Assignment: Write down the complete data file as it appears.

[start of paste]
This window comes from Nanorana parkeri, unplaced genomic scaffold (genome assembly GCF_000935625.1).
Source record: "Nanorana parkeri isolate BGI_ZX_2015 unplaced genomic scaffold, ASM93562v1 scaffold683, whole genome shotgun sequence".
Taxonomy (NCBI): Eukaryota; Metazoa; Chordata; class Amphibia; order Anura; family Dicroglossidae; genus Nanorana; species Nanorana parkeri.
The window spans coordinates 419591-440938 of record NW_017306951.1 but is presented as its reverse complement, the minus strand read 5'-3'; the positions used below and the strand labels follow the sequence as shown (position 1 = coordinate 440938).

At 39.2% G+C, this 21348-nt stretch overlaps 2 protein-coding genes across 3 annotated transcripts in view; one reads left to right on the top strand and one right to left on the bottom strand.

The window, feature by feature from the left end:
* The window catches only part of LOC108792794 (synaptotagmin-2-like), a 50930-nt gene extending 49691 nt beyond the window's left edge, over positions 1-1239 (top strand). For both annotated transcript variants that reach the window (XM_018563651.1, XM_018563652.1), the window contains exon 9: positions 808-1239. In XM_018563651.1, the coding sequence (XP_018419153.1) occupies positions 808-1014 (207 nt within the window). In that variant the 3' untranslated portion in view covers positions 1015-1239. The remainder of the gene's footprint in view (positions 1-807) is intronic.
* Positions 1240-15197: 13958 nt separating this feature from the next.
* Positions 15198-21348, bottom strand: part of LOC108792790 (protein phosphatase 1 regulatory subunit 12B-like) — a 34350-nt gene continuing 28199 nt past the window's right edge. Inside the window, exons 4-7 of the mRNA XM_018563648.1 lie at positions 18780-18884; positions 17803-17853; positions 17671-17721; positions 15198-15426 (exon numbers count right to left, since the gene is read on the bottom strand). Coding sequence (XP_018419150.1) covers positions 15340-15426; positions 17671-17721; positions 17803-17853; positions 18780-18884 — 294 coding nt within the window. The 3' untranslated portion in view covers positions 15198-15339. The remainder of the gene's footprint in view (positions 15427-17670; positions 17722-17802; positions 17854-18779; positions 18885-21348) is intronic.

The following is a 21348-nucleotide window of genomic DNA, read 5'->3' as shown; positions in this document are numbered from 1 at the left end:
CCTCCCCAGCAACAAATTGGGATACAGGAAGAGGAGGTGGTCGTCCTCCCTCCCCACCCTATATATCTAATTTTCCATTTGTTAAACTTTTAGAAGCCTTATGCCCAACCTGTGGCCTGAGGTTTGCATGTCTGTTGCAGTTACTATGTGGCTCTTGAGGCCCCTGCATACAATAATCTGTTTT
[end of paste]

This window comes from Nanorana parkeri, unplaced genomic scaffold (genome assembly GCF_000935625.1).
Source record: "Nanorana parkeri isolate BGI_ZX_2015 unplaced genomic scaffold, ASM93562v1 scaffold683, whole genome shotgun sequence".
Taxonomy (NCBI): Eukaryota; Metazoa; Chordata; class Amphibia; order Anura; family Dicroglossidae; genus Nanorana; species Nanorana parkeri.
The window spans coordinates 419591-440938 of record NW_017306951.1 but is presented as its reverse complement, the minus strand read 5'-3'; the positions used below and the strand labels follow the sequence as shown (position 1 = coordinate 440938).

At 39.2% G+C, this 21348-nt stretch overlaps 2 protein-coding genes across 3 annotated transcripts in view; one reads left to right on the top strand and one right to left on the bottom strand.

The window, feature by feature from the left end:
* The window catches only part of LOC108792794 (synaptotagmin-2-like), a 50930-nt gene extending 49691 nt beyond the window's left edge, over positions 1-1239 (top strand). For both annotated transcript variants that reach the window (XM_018563651.1, XM_018563652.1), the window contains exon 9: positions 808-1239. In XM_018563651.1, the coding sequence (XP_018419153.1) occupies positions 808-1014 (207 nt within the window). In that variant the 3' untranslated portion in view covers positions 1015-1239. The remainder of the gene's footprint in view (positions 1-807) is intronic.
* Positions 1240-15197: 13958 nt separating this feature from the next.
* Positions 15198-21348, bottom strand: part of LOC108792790 (protein phosphatase 1 regulatory subunit 12B-like) — a 34350-nt gene continuing 28199 nt past the window's right edge. Inside the window, exons 4-7 of the mRNA XM_018563648.1 lie at positions 18780-18884; positions 17803-17853; positions 17671-17721; positions 15198-15426 (exon numbers count right to left, since the gene is read on the bottom strand). Coding sequence (XP_018419150.1) covers positions 15340-15426; positions 17671-17721; positions 17803-17853; positions 18780-18884 — 294 coding nt within the window. The 3' untranslated portion in view covers positions 15198-15339. The remainder of the gene's footprint in view (positions 15427-17670; positions 17722-17802; positions 17854-18779; positions 18885-21348) is intronic.

The following is a 21348-nucleotide window of genomic DNA, read 5'->3' as shown; positions in this document are numbered from 1 at the left end:
CCTCCCCAGCAACAAATTGGGATACAGGAAGAGGAGGTGGTCGTCCTCCCTCCCCACCCTATATATCTAATTTTCCATTTGTTAAACTTTTAGAAGCCTTATGCCCAACCTGTGGCCTGAGGTTTGCATGTCTGTTGCAGTTACTATGTGGCTCTTGAGGCCCCTGCATACAATAATCTGTTTT